Baby Hers: Review
By Rowan Malyon.
Heart-breaking and eye-opening, Susan Rosenzweig proves that a documentary doesn’t need to be lengthy or big budget to get its point across. Though only a brief fifteen minutes, Baby Hers shines a light on the American dairy industry, intending to show how consumerism and indifference have led to cruel practices that are uncomfortable to digest.
Beginning with a quote from Agatha Christie’s The Last Séance, a short story about a woman desperate to get her child back, this film makes no bones about the director’s thoughts on the industry. Don’t let the somewhat plastic opening trick you. The use of the song ‘Baby Mine’ from Disney’s Dumbo, another tale about a mother being separated from her child, does come across as a little preachy. We can’t help but think, ‘oh, here we go again, another flimsy guilt trip’. But this is not the run of the mill conscience-hounder we are used to. This film aims to educate without instruction. It is descriptive not prescriptive.
Footage of a woman talking about her newborn baby is interwoven with clips of calves being dragged away from their mothers. The animals’ mournful cries could make even the most stone-faced viewer recoil. Pictures from inside these industrial farms, of sick and injured cows and the harvesting process they go through for our benefit, do make one wonder how we could have let things get this bad. But this short film does not set out to convince people they need to stop drinking milk, just that we need reform, and rightly so, I think.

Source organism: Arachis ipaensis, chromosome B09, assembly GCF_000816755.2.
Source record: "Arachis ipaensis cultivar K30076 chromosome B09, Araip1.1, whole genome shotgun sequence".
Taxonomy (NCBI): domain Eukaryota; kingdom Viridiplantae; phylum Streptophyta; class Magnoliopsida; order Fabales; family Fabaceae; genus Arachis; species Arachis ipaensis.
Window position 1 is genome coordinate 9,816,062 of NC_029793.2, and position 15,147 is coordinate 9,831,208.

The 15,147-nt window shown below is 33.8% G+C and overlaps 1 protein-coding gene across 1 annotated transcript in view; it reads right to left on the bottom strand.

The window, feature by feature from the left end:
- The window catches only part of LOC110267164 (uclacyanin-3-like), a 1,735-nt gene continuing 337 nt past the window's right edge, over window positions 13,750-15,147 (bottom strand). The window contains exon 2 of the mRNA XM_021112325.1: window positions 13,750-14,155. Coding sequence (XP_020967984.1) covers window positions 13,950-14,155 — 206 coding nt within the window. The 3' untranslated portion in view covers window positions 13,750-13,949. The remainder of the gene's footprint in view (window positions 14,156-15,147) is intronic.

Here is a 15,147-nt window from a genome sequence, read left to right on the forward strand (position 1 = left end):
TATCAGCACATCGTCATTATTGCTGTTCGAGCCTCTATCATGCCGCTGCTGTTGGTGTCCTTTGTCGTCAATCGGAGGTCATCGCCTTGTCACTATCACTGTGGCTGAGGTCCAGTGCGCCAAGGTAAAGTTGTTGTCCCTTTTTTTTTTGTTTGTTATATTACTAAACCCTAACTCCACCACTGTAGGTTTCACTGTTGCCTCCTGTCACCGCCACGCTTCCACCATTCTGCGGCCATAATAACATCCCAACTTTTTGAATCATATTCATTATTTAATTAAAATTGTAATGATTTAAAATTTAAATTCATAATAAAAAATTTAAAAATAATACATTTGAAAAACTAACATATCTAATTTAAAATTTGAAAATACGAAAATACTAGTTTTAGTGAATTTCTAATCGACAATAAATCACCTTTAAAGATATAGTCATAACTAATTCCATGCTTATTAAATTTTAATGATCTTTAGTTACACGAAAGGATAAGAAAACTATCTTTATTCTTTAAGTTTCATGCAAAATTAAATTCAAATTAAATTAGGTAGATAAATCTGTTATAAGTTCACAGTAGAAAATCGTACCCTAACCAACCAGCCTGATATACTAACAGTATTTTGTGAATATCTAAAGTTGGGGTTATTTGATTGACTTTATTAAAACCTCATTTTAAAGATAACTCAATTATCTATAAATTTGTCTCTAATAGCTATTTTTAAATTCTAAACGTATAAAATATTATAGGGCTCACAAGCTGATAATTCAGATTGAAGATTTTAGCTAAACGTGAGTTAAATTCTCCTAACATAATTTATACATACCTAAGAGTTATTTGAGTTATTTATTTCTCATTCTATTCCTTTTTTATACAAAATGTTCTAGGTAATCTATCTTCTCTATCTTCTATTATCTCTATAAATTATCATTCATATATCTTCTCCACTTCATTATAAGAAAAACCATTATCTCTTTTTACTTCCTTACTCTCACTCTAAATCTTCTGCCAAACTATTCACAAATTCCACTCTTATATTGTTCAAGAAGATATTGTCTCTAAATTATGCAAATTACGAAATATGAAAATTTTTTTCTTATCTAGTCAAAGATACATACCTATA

What is refreshing about this documentary is that despite its short length, Rosenzweig gathers interviews from a range of sources. We hear from two passionate animal sanctuary owners against milk consumption; a vet and farmer trying to repopularise the more ethical, ‘old ways’ of farming; and the consumer, a mother, who would love more options when providing for her family.
It is a balanced film and, perhaps because of its brevity, the first documentary that has actually made me want to seek out more. Helpfully, Rosenzweig makes this easy for us by providing links for more information at the end of her film.
In one pithy message, she raises the point that milk consumption in the US has been on a steady decline since the 1970s. The Washington Post has published many articles questioning whether milk is all that useful in the way of bone development, and whether humans are even equipped to digest it, so this certainly is a change that consumers may be open to.
This is a topical film for a world constantly updating its ideas of what is right and what isn’t. It is guaranteed to make you feel something, whether it makes you change your consumer habits or not is up to you. It certainly made me think. Perhaps I’m biased, I’m lactose intolerant. But then, maybe we all should be.
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